A Chaplain on the Somme

This blog post was written by Roger Ivens of Oldham Local Studies and Archives, and references a letter which was published in the Oldham Chronicle 100 years ago today, on 25 July 1916.

Godric Kean was born at Crook near Durham in 1866. He was ordained at Fribourg, Switzerland on 22 March 1896 and after serving at a number of churches in the Salford Diocese was appointed to St. Mary’s Roman Catholic Church, Oldham in 1911. In April 1915 together with a number of other priests from the Salford Diocese he was appointed chaplain to the forces, joining the 12th Durham Light Infantry at their camp at Bramshott near Bordon in Hampshire. The Battalion was transferred to France in August 1915.

The 12th Durham Light Infantry entered the Battle of the Somme battle on 3 July and was involved in the capture of Contalmasion on 10 July. On 25 July 1916 the following letter was published in the Oldham Chronicle:

We have been in the thick of the battle. It was the lot of my brigade to take an early and important part in the great offensive – and a successful one too. I was attached to a field ambulance. What a time I had! What sights I saw! How brave our men in action, how patient in suffering, how cheerful at all times. One fine young officer was brought in, a splendid fellow, one of magnificent physique. His legs were shattered by shrapnel; the both had to be taken off. He never murmured. Recovering consciousness after the operation, he smiled and thanked the doctors for what they had done for him, and the poor fellow died a few hours afterwards. Some of the wounded in the broadest of Lancashire and Yorkshire dialect would create mirth even in the operating theatre, where their wounds were being dressed, by the recital of droll incidents either in connection with what they had gone through on the field of battle or by some witty remark regarding their prospective voyage to “Blighty” land. I have seen men in most excruciating pain acting as stoically as to manifest almost an imperviousness to sufferings.

What is the cause of this? How has it come about, for surely it is something superhuman. Is it that God gives a special aid in a special case – an auxiliary help to a particular vocation? But I must not go into metaphysical speculations, for all do not bear pain with the same Spartan-like temperament, and you are a much more advanced student of human nature than I am; you are profoundly  a thinker, I not.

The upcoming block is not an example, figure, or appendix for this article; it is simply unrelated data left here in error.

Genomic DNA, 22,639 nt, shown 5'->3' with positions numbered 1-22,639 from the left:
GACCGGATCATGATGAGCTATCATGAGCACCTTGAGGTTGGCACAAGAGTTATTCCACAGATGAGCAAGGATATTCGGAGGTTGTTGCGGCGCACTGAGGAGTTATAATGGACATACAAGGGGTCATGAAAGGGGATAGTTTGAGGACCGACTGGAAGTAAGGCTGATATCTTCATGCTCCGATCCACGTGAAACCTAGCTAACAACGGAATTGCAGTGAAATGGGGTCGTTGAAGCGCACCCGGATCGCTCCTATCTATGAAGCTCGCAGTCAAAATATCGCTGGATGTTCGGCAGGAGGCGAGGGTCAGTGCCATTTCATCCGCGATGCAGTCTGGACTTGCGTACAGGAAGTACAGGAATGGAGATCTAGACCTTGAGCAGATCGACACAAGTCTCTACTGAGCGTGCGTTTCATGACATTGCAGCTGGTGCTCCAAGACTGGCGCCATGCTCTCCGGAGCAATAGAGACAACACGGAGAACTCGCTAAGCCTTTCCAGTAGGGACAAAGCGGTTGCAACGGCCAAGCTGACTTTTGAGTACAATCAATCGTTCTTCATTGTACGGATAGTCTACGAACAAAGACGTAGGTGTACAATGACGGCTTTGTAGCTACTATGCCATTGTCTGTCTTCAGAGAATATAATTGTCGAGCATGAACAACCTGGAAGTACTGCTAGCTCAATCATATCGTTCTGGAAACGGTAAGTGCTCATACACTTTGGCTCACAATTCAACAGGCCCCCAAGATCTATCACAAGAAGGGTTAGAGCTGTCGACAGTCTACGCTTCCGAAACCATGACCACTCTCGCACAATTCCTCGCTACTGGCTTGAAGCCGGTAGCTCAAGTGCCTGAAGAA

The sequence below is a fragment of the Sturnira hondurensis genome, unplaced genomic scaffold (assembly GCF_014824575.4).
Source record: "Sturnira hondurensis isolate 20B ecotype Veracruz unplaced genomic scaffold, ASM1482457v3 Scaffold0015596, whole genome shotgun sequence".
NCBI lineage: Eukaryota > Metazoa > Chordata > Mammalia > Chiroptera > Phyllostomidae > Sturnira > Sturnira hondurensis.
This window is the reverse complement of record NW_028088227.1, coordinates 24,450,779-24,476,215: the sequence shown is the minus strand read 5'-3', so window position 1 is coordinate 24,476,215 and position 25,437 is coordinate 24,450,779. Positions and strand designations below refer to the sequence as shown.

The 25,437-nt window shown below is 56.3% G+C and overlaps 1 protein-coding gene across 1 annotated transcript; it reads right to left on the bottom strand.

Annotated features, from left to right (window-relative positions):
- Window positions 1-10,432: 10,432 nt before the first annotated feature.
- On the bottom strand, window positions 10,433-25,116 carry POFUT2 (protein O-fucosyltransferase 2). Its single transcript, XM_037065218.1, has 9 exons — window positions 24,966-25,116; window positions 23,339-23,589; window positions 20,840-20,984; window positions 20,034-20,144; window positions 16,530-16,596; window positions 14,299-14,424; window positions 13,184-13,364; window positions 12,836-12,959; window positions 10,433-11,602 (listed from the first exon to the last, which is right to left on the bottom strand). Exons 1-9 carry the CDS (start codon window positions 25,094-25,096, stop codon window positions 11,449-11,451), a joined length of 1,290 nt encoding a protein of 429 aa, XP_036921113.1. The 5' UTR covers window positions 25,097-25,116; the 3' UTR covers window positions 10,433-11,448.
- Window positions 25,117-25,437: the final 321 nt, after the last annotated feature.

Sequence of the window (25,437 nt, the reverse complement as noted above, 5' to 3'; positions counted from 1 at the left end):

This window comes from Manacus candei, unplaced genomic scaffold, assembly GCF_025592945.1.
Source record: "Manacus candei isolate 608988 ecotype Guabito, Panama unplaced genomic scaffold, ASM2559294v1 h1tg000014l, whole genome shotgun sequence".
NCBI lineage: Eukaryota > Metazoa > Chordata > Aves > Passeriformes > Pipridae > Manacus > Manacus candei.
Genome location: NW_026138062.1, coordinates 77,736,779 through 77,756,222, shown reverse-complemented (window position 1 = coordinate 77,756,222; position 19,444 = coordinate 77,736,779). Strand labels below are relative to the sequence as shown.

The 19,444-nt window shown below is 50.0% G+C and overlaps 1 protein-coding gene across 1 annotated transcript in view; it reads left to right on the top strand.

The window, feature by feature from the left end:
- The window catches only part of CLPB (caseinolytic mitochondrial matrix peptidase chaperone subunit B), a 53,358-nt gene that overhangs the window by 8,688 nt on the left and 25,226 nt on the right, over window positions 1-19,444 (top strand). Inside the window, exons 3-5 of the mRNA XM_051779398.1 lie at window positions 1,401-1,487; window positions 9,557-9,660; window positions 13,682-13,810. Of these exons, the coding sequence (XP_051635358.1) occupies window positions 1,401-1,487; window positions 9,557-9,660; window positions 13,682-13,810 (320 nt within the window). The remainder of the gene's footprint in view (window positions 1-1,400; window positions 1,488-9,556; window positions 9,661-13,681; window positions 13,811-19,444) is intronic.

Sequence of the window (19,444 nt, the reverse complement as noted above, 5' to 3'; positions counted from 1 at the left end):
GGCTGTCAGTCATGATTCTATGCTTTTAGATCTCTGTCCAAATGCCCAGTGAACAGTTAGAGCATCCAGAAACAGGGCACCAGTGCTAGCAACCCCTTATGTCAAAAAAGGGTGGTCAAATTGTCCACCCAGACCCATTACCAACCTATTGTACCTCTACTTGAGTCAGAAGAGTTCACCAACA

Well, we are pushing on; not swiftly, but surely. Every inch of ground we take is drenched with blood. As we must advance, and as against the Germans, with their scientific warfare, their organisation, their courage, and their resource, the price to be paid for our progress must be blood; that blood has flowed freely, copiously, and, alas! From the youngest, the purest, and the strongest veins of the nation’s manhood.

Hundreds of German prisoners have passed through our quarter. Many have been attended to by our ambulance. I buried one; he was brought in in a dying state. From accounts given by them, and I interrogated dozens, their forces lost heavily. We had the Prussian Guards, Wurtemburgers, and Saxons up against us. Not one seemed to regret having been taken, with the single exception of a young probation officer. Their suffering had been great. Many had been without food for four days, they said. They were at once supplied with hot tea of coffee and bread, and so great is the kindheartedness of our soldiers that they would give the prisoners even their own cigarettes. The young officer whom I referred to was expecting his commission or promotion this month. He did not attempt to conceal his disappointment and disgust at having been taken. He had spent some time in England, probably as a spy, and was occupied in some engineering work in Birmingham. He had also passed some time in France. As I sat by his side I could easily perceive that in his being taken a proud bird had been captured, and one that would like to break the bayonet bars of his British cage. “A prisoner! A prisoner!” he muttered aloud, and then with an expression of satisfaction “Well, I have done my duty.” No doubt he had – by sending gas shells t poison those whom fair fight could not overcome.

Many of our poor fellows came in suffering from gas shells. I had as many as twenty three of the Munsters (Irish Regiment) lying around in the open-air at once, all poisoned.

We are just having a few days’ respite before returning to action again, so I take occasion to write to you. In spite of all I love the army life. If I ever return to civil life it will be with reluctance. I want to see the thing through – I am, thank God, I the best of health – and all here have bright hopes. We are cheerful, even joyful. What shall we be when victory crowns our efforts?

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